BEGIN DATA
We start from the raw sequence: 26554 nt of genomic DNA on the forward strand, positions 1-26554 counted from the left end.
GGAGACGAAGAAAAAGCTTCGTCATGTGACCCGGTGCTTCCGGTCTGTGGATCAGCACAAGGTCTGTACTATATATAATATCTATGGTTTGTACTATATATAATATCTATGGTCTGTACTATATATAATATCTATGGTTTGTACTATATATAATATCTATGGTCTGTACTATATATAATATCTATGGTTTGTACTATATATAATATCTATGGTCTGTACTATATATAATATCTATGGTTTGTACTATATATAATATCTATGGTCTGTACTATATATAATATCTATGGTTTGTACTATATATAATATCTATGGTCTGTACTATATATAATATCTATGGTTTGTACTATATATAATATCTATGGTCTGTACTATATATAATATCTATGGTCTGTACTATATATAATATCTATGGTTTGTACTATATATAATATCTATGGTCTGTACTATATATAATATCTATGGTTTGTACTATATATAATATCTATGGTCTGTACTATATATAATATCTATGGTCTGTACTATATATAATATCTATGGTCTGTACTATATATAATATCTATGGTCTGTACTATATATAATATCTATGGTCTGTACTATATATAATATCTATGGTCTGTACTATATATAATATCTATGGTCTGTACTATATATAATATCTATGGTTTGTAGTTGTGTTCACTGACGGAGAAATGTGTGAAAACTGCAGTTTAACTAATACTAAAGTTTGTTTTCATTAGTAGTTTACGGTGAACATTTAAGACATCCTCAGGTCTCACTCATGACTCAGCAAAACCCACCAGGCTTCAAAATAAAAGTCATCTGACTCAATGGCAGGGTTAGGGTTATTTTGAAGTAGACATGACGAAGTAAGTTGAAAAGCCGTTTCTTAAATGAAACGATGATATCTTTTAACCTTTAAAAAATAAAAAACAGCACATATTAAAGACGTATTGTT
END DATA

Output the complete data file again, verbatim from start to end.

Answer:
We start from the raw sequence: 26554 nt of genomic DNA on the forward strand, positions 1-26554 counted from the left end.
GGAGACGAAGAAAAAGCTTCGTCATGTGACCCGGTGCTTCCGGTCTGTGGATCAGCACAAGGTCTGTACTATATATAATATCTATGGTTTGTACTATATATAATATCTATGGTCTGTACTATATATAATATCTATGGTTTGTACTATATATAATATCTATGGTCTGTACTATATATAATATCTATGGTTTGTACTATATATAATATCTATGGTCTGTACTATATATAATATCTATGGTTTGTACTATATATAATATCTATGGTCTGTACTATATATAATATCTATGGTTTGTACTATATATAATATCTATGGTCTGTACTATATATAATATCTATGGTTTGTACTATATATAATATCTATGGTCTGTACTATATATAATATCTATGGTCTGTACTATATATAATATCTATGGTTTGTACTATATATAATATCTATGGTCTGTACTATATATAATATCTATGGTTTGTACTATATATAATATCTATGGTCTGTACTATATATAATATCTATGGTCTGTACTATATATAATATCTATGGTCTGTACTATATATAATATCTATGGTCTGTACTATATATAATATCTATGGTCTGTACTATATATAATATCTATGGTCTGTACTATATATAATATCTATGGTCTGTACTATATATAATATCTATGGTTTGTAGTTGTGTTCACTGACGGAGAAATGTGTGAAAACTGCAGTTTAACTAATACTAAAGTTTGTTTTCATTAGTAGTTTACGGTGAACATTTAAGACATCCTCAGGTCTCACTCATGACTCAGCAAAACCCACCAGGCTTCAAAATAAAAGTCATCTGACTCAATGGCAGGGTTAGGGTTATTTTGAAGTAGACATGACGAAGTAAGTTGAAAAGCCGTTTCTTAAATGAAACGATGATATCTTTTAACCTTTAAAAAATAAAAAACAGCACATATTAAAGACGTATTGTT